Speaking earlier at the Financial Times Digital Media and Broadcasting conference in London, he called on the BBC Trust to ensure the proposals to create a second public service broadcaster "go further".
Duncan said he was encouraged by the ongoing partnership negotiations between Worldwide and Channel 4. However, he believed the current proposals did not "yet represent demonstrable value or a sustainable solution".
Duncan said: "To be blunt, the scale of what the BBC has so far offered the industry in terms of partnership is not sufficient. The BBC has enough resource to do more without damaging its own capacity to invest. Not just Channel 4. But children's; regional news; online; radio. This is not about plundering the BBC to bolster the profits of private shareholders. It is about bolstering a healthy domestic content base."
He added that an unintended gap had grown up between the BBC's annual licence fee income - estimated at £3.6bn in 2009 - and UK TV ad revenues, which have traditionally kept up, but were now forecast to be up to £1bn less than licence fee income this year.
Duncan urged the BBC Trust to ensure the BBC's partnership proposals go further before the system is damaged beyond repair.
Responding to earlier criticism from BSkyB, who reacted to Lord Stephen Carter's call for input into the future of PSB by suggesting Channel 4 had wasted £270m on poor investments, Duncan called the pay-TV broadcaster's suggestions to transform its free-to-air digital channels - E4, More4, Film4 and 4Music - back to paid-for, as "self-serving".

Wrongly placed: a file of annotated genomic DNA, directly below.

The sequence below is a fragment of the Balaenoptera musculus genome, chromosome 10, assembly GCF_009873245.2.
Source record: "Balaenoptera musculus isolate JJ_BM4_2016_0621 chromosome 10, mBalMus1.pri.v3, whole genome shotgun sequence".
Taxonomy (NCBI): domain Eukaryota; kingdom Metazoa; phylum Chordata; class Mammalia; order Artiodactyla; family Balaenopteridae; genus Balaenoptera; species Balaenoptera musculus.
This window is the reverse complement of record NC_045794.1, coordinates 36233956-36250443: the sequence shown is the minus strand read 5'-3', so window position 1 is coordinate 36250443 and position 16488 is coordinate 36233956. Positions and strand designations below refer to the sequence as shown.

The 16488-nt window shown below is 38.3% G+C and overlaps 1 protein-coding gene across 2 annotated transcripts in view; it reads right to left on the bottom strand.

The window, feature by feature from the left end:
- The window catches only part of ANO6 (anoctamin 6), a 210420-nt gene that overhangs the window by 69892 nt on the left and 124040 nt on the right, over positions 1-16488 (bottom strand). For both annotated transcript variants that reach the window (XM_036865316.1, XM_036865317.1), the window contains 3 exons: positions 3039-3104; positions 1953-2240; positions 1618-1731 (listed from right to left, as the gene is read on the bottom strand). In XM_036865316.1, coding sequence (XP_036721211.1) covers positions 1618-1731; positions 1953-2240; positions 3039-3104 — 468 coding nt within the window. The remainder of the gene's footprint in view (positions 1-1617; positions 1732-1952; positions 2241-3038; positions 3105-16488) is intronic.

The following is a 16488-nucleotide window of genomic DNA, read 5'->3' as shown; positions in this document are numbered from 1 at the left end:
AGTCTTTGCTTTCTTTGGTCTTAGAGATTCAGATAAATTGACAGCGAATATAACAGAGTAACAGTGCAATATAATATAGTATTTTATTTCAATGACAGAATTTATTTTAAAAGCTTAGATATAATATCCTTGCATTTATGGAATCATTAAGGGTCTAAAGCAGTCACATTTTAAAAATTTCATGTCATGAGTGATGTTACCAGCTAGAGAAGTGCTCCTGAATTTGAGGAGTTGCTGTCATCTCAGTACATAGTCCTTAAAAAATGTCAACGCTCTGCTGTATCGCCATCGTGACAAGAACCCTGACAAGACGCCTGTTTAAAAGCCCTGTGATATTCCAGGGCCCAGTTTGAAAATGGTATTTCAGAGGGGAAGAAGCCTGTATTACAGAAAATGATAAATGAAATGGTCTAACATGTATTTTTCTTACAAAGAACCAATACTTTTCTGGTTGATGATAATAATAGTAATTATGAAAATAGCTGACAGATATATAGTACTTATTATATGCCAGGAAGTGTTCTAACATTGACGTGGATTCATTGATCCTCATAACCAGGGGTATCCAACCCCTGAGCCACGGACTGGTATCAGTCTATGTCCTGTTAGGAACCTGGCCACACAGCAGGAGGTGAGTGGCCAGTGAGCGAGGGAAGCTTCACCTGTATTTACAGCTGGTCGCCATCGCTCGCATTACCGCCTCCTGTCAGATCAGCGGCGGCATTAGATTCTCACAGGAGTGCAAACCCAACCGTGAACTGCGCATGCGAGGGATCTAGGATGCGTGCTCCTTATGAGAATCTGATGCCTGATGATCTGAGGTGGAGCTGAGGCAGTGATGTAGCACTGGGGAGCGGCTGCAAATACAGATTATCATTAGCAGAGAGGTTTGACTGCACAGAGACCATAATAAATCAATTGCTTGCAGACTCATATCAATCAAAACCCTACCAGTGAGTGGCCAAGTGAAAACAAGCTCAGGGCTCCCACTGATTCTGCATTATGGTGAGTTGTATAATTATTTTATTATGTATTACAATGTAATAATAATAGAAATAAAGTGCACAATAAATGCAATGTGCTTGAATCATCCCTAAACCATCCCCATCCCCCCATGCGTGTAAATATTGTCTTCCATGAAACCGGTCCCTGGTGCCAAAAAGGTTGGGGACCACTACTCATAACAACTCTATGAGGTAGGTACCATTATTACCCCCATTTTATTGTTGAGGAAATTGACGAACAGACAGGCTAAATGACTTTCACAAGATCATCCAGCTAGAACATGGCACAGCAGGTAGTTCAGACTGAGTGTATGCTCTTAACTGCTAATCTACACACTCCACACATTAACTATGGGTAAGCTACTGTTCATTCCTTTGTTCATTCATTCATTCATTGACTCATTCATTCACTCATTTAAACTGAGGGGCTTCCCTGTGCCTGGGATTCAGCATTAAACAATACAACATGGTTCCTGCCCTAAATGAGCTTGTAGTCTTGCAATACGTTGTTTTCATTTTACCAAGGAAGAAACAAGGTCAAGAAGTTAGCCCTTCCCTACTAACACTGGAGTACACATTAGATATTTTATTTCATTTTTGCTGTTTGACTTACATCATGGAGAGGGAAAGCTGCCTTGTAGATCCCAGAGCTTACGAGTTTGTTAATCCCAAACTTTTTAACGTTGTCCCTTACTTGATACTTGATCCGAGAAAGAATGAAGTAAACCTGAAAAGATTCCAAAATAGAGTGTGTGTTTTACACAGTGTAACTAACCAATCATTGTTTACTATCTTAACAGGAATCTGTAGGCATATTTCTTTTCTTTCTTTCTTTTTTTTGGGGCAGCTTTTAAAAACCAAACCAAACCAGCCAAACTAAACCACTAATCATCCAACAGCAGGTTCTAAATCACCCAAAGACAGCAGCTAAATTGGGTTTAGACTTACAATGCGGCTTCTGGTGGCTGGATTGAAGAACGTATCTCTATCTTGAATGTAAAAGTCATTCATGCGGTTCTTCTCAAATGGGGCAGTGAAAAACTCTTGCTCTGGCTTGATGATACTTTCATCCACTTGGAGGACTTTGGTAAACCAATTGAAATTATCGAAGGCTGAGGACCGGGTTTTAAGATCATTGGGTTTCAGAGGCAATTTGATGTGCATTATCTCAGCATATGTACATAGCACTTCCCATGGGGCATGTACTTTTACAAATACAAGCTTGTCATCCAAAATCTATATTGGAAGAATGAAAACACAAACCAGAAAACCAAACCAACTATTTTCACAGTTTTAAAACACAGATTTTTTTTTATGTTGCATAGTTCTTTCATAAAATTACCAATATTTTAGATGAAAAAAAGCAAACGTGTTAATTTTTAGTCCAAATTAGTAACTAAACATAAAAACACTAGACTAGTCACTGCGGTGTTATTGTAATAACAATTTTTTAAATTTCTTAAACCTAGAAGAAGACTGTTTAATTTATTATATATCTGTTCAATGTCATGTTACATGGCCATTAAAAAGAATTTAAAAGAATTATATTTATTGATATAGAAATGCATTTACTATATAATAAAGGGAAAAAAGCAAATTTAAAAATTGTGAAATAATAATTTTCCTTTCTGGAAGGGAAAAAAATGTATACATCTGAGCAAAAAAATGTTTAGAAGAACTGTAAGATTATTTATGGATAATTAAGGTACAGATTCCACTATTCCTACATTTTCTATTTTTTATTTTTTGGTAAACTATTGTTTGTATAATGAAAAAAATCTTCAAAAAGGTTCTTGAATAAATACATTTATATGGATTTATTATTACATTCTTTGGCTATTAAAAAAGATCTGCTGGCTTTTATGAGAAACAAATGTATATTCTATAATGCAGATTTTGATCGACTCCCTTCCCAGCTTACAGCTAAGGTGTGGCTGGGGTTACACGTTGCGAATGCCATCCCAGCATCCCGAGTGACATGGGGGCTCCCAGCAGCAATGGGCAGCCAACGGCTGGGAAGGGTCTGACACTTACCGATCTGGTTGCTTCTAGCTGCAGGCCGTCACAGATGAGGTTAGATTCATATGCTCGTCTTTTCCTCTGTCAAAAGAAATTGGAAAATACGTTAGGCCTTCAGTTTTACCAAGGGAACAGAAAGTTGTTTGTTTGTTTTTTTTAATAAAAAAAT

He added: "It's like ITV suggesting that Channel 4 should stop selling advertising. Massive benefit to our competitors. The opposite for viewers".
In a statement issued earlier today by the Channel 4 board, Duncan, who currently earns a package worth £895,000, will now see his wage drop to less than £600,000 a year. He will also give up half of his £450,000 incentive payments which he receives in July, with no proposed new plan in place from August moving forward.
Kevin Lygo, director of TV and Content, has also forfeited 25% of his wage from £772,000 to £575,000. His package doesn't include incentive payments.
Andy Barnes, sales director and Channel 4 board member, isn't expected to have to forgo any of his salary, as his basic is lower and the rest is based on a bonus scheme.
This article was first published on Media Week